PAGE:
LED lights are a pretty standard feature on nano drones. Lighting adds a fun element to a drone, allowing you to fly more easily in low-light conditions. Nano drones often have lights of different colors on the front and back, so you can more easily tell front from back in the dark. Some nano drones also include a way to adjust the LED lights from the controller.
Less common on nano drones is some type of low-battery indicator. This feature is usually in the form of audible beeping or flashing LEDs and warns you when the battery is about to run out.
Inexpensive: In the $20 to $25 price range, you can find simple nano drones with few features and modes. The average flight time for these is low, typically around 5 minutes, and the designs are less rugged, so crashes have a higher risk of doing more damage.
Mid-range: Nano drones priced between $25 and $30 have an average flight time of 6 to 8 minutes and many recharge more quickly than less expensive drones, usually within an hour. These drones include more extras like LED lights, various modes, and improved durability to survive crashes.
Expensive: If you like to fly aggressively, nano drones in the $30 to $40 range are for you. These feature the most durability in case of crashes and can often fly for 10 minutes. A full range of modes from auto hover to headless are available in the drones at this price point.
If your drone doesn’t include a low-battery indicator, set the timer on your watch or phone so you’ll know when your drone is about to run out of juice.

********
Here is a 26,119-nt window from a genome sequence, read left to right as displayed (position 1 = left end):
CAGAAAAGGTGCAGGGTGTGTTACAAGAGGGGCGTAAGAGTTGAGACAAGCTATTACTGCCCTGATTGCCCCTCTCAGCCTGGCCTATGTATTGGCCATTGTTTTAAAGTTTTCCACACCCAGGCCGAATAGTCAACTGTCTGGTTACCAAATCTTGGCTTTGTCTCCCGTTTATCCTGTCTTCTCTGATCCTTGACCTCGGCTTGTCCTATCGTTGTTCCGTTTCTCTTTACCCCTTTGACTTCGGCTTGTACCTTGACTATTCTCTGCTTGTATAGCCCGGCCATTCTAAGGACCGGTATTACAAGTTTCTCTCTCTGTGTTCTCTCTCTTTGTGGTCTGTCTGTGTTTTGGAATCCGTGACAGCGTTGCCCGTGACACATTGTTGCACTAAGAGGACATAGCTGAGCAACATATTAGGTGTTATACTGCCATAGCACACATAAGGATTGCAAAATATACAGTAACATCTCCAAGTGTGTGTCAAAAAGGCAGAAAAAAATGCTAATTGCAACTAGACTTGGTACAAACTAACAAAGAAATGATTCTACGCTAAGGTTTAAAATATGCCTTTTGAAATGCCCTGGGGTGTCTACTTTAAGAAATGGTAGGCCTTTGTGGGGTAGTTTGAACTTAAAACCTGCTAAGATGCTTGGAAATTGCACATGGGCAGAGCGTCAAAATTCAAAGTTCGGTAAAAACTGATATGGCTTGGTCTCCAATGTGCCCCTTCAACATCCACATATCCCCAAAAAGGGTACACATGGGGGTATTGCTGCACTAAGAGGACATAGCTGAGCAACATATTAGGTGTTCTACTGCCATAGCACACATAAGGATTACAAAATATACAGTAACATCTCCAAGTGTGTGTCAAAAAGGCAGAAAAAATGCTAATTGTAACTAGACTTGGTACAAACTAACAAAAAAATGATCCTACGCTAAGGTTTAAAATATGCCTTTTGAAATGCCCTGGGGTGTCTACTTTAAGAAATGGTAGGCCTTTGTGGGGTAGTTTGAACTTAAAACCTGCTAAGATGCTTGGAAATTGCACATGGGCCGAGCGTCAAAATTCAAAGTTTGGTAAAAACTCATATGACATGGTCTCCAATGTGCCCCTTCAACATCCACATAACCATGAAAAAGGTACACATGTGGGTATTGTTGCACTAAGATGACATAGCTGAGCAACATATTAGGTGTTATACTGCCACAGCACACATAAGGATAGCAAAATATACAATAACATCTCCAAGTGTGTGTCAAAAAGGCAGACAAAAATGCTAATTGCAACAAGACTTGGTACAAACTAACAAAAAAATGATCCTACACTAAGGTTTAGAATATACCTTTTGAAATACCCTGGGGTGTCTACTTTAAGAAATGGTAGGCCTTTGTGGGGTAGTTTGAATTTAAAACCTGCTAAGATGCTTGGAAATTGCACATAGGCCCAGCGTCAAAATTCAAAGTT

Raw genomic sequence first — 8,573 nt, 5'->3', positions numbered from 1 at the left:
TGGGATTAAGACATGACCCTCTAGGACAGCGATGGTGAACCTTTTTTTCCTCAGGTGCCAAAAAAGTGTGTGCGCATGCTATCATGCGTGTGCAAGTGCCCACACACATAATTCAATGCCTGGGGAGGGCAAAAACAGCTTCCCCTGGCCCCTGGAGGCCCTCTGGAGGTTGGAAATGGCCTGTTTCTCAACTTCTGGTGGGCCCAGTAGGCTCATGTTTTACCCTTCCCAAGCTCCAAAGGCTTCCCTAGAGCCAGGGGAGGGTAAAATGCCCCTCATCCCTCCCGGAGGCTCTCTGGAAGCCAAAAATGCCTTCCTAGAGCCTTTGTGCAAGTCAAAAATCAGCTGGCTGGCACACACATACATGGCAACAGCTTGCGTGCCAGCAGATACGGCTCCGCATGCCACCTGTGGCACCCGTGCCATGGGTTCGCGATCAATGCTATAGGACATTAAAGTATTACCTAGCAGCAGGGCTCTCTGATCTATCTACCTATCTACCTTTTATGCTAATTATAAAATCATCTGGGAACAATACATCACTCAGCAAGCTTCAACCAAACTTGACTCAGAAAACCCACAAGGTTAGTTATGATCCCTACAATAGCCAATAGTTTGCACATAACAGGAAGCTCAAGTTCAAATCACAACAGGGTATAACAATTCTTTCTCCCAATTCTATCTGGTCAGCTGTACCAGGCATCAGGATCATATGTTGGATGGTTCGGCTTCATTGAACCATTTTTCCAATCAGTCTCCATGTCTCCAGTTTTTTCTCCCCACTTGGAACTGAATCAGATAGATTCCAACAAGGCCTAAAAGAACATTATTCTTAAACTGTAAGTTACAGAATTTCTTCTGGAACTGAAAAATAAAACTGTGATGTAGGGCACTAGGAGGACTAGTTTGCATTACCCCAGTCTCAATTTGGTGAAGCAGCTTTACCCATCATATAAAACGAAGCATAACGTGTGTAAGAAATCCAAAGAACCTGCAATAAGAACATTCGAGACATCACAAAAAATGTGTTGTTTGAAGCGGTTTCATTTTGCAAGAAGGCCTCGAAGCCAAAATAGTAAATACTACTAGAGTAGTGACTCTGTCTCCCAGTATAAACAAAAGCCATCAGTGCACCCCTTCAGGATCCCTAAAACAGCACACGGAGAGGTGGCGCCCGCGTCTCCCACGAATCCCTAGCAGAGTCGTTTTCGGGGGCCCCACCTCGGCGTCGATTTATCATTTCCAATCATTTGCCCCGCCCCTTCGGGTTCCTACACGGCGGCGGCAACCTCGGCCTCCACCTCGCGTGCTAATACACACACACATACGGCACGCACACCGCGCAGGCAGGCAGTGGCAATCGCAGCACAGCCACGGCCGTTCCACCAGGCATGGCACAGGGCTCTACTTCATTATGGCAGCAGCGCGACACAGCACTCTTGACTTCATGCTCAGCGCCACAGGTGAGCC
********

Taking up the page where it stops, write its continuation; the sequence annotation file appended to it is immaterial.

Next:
A. First, nano drones are a great choice for those just starting to fly drones. They tend to be fairly durable, with few features, so you can concentrate on perfecting the basic mechanics of flight before moving on to more advanced skills.
If you’re a novice, buy a nano drone with user-friendly features, such as altitude hold, headless, and slow modes. One-button landing and takeoff is also a real help because landing safely is one of the trickier skills to master.
A. Local, regional, and national regulations are currently in flux concerning this rapidly evolving hobby, so this is more of a general guide than the letter of the law. This is also specific to the United States, so research the appropriate laws concerning drone piloting if you live in or are planning to visit another country.
At this writing, you are not required to register drones that are under 0.55 pound, and a nano drone is definitely lighter than that. You likely don’t need to be licensed if you aren’t planning to fly it commercially (make money off it). Note, however, that the Federal Aviation Administration requires that pilots pass The Recreational UAS Safety Test (TRUST) and provide proof of passing the test to law enforcement if necessary.
A. Usually yes, but that depends on the drone. Some nano drones have a built-in anti-interference feature, so you can race a pack of them and the signals won’t interfere with each other. Retailers often sell several of these drones together as a set, so a group can fly them at once. These sets are often sold at a discount, so you can save money buying the drones in bulk. If the product listing doesn’t mention it, contact the seller about any built-in anti-interference feature.